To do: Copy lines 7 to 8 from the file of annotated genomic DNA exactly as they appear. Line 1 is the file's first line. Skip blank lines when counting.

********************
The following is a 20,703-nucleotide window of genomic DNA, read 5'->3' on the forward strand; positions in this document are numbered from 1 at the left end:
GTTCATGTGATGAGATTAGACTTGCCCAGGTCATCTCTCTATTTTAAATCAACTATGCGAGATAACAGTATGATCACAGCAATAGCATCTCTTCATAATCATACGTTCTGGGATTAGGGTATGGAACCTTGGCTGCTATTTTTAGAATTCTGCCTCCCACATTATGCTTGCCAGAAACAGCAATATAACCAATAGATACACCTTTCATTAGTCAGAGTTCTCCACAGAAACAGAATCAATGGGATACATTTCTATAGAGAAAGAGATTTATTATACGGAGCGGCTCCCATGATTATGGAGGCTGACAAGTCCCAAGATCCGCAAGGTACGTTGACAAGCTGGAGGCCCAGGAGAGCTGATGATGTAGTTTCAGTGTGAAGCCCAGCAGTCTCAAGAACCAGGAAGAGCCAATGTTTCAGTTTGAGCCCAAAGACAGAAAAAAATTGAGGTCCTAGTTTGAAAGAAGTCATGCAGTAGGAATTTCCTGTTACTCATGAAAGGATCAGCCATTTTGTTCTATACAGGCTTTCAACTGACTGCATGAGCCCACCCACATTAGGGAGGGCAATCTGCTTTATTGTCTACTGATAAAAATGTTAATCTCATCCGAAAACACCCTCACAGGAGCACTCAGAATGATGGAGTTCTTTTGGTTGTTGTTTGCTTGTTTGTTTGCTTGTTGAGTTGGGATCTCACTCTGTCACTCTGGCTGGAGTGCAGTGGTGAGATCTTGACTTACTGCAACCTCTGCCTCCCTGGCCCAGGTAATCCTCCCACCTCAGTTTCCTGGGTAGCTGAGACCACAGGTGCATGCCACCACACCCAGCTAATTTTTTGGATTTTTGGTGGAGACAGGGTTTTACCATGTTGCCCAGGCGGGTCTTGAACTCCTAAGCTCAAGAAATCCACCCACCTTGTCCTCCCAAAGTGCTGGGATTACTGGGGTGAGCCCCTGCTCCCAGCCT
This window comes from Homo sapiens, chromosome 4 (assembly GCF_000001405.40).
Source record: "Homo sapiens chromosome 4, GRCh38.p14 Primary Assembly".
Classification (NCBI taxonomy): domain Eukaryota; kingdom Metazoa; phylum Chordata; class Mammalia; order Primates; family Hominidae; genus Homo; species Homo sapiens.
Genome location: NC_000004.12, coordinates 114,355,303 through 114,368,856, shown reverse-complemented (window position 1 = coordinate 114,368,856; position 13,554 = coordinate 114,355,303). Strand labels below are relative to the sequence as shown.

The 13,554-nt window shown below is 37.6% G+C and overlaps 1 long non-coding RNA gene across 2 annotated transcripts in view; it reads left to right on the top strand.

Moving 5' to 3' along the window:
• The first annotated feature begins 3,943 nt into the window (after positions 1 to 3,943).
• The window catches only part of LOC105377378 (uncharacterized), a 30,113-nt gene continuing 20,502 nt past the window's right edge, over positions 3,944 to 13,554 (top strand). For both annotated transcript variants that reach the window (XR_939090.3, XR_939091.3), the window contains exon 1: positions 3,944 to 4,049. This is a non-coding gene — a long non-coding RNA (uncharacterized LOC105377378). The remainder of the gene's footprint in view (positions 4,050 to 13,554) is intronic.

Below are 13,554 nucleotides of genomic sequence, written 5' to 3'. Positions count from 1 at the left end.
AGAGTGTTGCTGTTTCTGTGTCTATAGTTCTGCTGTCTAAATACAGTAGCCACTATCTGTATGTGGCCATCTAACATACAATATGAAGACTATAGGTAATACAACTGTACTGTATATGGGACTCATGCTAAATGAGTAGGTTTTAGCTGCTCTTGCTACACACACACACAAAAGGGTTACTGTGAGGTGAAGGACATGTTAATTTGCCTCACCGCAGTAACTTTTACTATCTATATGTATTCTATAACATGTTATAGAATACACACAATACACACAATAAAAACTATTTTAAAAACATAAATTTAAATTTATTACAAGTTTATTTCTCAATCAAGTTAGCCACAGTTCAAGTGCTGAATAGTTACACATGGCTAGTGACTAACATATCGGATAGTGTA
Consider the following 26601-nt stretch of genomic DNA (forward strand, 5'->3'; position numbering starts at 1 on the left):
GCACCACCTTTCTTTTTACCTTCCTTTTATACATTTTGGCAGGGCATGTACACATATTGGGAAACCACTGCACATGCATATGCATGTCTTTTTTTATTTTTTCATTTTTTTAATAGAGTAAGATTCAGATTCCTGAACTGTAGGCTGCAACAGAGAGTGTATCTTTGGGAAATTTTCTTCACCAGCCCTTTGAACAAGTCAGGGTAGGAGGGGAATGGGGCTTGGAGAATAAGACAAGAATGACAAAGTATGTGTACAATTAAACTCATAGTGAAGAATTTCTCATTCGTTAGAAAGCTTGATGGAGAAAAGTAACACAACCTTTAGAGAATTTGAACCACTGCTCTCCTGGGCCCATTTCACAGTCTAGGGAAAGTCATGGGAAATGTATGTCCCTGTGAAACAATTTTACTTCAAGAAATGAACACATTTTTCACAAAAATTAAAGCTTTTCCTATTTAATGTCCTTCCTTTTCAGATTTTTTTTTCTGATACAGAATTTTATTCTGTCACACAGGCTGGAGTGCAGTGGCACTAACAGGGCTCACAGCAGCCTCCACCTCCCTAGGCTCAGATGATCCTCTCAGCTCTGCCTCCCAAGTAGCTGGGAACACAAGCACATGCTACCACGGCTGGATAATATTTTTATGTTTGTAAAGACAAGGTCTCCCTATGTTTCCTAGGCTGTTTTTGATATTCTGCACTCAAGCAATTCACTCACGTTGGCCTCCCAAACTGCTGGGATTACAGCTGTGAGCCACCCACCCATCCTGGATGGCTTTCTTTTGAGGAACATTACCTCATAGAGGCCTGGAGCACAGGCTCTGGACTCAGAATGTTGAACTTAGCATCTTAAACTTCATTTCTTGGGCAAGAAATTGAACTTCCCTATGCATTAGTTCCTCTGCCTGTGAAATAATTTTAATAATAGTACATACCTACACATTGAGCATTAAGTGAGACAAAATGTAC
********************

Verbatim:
The 13,554-nt window shown below is 37.6% G+C and overlaps 1 long non-coding RNA gene across 2 annotated transcripts in view; it reads left to right on the top strand.

Moving 5' to 3' along the window: